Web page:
Adjusting your workspace can help prevent computer-related eyestrain

 
By Doug Bennett • Published: April 13th, 2015
Category: Health in a Heartbeat
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With so many of us working on computers all day, eyestrain has become a major complaint. Studies show that as many as 50 to 90 percent of computer workers experience strains or similar visual problems that can decrease productivity, increase errors and cause irritations such as red or twitching eyes. Luckily, there are many things we can do to combat this.

Begin by getting an eye exam done and return annually for check-ups. Be sure to tell your doctor how long you spend on the computer and how far away you are from its screen.

Eyestrain is frequently caused by excessive bright lights in the workplace. When using a computer, ambient lighting should be half of what is normally found in offices. If possible, use floor lamps instead of overhead fluorescent lights, and close curtains or paint walls a darker color to minimize glare.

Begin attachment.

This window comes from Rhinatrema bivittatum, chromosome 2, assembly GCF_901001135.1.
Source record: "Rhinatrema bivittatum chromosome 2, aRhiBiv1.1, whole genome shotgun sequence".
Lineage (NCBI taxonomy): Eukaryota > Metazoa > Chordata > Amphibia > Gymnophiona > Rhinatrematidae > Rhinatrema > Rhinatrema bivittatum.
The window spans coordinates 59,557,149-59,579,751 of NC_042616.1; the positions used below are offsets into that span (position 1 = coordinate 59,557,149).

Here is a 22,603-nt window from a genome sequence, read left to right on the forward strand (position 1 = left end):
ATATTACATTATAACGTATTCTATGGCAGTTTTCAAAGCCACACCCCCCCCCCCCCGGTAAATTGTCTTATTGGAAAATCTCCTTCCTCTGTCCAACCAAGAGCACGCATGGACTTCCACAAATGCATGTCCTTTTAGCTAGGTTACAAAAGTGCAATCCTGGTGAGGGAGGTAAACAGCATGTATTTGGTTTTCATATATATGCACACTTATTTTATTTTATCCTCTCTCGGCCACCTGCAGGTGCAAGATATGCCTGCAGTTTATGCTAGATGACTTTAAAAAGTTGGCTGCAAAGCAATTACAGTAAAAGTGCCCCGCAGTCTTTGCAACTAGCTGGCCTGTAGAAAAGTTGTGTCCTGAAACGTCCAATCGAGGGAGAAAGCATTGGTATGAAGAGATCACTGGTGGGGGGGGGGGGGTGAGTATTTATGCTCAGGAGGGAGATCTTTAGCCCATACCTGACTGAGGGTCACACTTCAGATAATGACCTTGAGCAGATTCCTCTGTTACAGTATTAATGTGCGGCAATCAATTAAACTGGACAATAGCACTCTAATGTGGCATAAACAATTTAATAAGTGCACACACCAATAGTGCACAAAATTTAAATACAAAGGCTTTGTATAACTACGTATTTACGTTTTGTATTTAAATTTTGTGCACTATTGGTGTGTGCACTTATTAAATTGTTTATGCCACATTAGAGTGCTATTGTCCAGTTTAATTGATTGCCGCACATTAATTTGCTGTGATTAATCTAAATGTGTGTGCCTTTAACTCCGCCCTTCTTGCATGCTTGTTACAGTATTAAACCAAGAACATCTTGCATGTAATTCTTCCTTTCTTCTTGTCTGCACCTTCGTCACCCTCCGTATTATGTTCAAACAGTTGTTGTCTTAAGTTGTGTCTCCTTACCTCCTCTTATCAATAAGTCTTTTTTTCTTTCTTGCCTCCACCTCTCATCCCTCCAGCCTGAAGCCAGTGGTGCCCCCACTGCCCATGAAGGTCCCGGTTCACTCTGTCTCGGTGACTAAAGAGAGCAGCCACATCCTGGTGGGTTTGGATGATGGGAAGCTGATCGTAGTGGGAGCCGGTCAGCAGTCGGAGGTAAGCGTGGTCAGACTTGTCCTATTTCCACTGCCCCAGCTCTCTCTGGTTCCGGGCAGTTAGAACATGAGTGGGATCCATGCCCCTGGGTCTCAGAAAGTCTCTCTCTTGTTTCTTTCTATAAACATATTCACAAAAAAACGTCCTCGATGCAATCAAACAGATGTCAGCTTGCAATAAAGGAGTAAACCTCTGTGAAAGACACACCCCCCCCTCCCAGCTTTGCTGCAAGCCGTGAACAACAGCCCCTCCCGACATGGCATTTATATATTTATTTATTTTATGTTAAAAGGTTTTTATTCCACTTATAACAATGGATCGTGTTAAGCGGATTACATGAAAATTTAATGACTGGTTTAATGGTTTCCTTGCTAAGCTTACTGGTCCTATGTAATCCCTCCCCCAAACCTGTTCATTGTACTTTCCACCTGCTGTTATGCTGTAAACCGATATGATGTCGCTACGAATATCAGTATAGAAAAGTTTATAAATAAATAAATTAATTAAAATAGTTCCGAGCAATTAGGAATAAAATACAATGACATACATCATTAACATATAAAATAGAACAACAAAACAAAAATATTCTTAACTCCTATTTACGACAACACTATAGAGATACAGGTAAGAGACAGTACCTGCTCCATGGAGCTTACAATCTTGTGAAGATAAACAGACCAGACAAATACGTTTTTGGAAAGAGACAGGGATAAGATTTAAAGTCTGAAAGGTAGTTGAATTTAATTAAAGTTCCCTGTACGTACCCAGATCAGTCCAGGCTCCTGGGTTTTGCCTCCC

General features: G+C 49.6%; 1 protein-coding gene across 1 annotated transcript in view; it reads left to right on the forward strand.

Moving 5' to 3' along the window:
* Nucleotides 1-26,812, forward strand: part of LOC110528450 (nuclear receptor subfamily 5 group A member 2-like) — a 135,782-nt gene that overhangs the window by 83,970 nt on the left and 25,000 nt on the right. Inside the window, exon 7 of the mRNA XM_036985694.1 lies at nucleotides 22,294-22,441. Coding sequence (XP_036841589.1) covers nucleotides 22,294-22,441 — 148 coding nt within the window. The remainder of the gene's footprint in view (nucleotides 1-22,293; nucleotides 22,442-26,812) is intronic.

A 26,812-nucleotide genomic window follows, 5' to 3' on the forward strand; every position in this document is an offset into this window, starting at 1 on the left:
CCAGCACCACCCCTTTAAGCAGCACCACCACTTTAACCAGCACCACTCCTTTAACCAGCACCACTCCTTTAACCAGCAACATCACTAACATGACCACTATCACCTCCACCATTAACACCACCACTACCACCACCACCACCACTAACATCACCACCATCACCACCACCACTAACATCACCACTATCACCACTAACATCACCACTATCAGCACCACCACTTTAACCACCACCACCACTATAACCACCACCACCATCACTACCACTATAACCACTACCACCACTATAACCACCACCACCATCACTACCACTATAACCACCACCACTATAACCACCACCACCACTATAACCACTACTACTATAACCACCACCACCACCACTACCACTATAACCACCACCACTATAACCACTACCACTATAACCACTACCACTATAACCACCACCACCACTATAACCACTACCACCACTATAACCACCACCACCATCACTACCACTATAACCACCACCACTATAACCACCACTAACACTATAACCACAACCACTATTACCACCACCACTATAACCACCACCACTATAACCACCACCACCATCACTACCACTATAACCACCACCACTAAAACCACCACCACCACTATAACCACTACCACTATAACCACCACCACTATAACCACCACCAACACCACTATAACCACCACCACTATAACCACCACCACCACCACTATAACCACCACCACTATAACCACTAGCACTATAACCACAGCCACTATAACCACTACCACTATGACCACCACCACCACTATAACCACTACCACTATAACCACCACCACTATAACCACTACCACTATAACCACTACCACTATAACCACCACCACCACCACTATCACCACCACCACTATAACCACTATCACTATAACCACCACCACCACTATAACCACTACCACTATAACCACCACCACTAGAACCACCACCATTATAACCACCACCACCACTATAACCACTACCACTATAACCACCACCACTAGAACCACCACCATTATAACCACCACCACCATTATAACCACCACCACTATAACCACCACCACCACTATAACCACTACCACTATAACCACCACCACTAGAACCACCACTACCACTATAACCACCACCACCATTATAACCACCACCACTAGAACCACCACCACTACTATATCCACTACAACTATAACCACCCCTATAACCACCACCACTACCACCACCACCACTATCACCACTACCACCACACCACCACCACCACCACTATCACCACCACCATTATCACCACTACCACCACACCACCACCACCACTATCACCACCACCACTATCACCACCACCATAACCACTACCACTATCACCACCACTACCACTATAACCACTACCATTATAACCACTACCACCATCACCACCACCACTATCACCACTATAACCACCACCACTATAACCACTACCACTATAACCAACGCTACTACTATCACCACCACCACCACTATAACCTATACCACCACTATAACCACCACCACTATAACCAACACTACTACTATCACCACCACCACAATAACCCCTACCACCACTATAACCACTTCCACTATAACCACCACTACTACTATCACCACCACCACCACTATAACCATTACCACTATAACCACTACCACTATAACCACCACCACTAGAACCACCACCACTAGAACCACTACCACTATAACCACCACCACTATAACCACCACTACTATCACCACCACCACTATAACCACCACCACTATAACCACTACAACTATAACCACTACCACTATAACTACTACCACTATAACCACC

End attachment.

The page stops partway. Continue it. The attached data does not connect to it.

Upgrading your display monitor can also help. LCD monitors are easier on the eyes than older models. In your computer settings, adjust brightness, text size and contrast.

When working on a computer, people blink a third less than they normally do. Blinking and exercising your eyes can prevent dryness and irritation. If you have to glance between a notebook and a computer, this can cause eyestrain.

Taking more breaks can improve overall productivity and reduce computer vision syndrome, back and shoulder pain, too. A new study has shown that eyestrain was significantly reduced when workers took four additional “five-minute mini breaks” during their workday.

Your workspace is vital for your productivity and health, so make sure it’s adjusted to meet your needs. Assuring spaces are properly lit, adjusting your posture and taking short breaks can make all the difference.